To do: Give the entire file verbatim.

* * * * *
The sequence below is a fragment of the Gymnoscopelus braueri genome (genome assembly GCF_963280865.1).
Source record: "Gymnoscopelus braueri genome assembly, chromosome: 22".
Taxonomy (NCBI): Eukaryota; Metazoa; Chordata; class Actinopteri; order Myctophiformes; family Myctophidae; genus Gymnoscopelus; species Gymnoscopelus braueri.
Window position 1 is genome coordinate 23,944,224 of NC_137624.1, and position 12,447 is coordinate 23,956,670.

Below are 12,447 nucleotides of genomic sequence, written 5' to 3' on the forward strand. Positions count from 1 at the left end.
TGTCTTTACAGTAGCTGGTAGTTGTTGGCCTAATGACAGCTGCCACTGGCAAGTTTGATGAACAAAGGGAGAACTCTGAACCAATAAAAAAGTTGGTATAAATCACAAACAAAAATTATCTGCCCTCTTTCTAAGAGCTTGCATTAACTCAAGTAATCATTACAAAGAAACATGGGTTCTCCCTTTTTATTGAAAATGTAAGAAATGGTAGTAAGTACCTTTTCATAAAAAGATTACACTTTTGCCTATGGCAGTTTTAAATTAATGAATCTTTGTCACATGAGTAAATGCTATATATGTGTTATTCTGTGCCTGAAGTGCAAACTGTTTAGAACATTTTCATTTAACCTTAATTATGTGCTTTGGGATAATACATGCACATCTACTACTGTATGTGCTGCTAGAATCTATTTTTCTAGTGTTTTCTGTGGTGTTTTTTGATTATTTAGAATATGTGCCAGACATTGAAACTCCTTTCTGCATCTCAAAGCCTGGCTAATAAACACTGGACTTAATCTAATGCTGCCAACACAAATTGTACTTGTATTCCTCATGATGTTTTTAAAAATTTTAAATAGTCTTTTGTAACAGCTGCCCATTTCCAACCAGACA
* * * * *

The sequence below is a fragment of the Gymnoscopelus braueri genome (genome assembly GCF_963280865.1).
Source record: "Gymnoscopelus braueri genome assembly, chromosome: 22".
Taxonomy (NCBI): Eukaryota; Metazoa; Chordata; class Actinopteri; order Myctophiformes; family Myctophidae; genus Gymnoscopelus; species Gymnoscopelus braueri.
Window position 1 is genome coordinate 23,944,224 of NC_137624.1, and position 12,447 is coordinate 23,956,670.

Below are 12,447 nucleotides of genomic sequence, written 5' to 3' on the forward strand. Positions count from 1 at the left end.
TGTCTTTACAGTAGCTGGTAGTTGTTGGCCTAATGACAGCTGCCACTGGCAAGTTTGATGAACAAAGGGAGAACTCTGAACCAATAAAAAAGTTGGTATAAATCACAAACAAAAATTATCTGCCCTCTTTCTAAGAGCTTGCATTAACTCAAGTAATCATTACAAAGAAACATGGGTTCTCCCTTTTTATTGAAAATGTAAGAAATGGTAGTAAGTACCTTTTCATAAAAAGATTACACTTTTGCCTATGGCAGTTTTAAATTAATGAATCTTTGTCACATGAGTAAATGCTATATATGTGTTATTCTGTGCCTGAAGTGCAAACTGTTTAGAACATTTTCATTTAACCTTAATTATGTGCTTTGGGATAATACATGCACATCTACTACTGTATGTGCTGCTAGAATCTATTTTTCTAGTGTTTTCTGTGGTGTTTTTTGATTATTTAGAATATGTGCCAGACATTGAAACTCCTTTCTGCATCTCAAAGCCTGGCTAATAAACACTGGACTTAATCTAATGCTGCCAACACAAATTGTACTTGTATTCCTCATGATGTTTTTAAAAATTTTAAATAGTCTTTTGTAACAGCTGCCCATTTCCAACCAGACA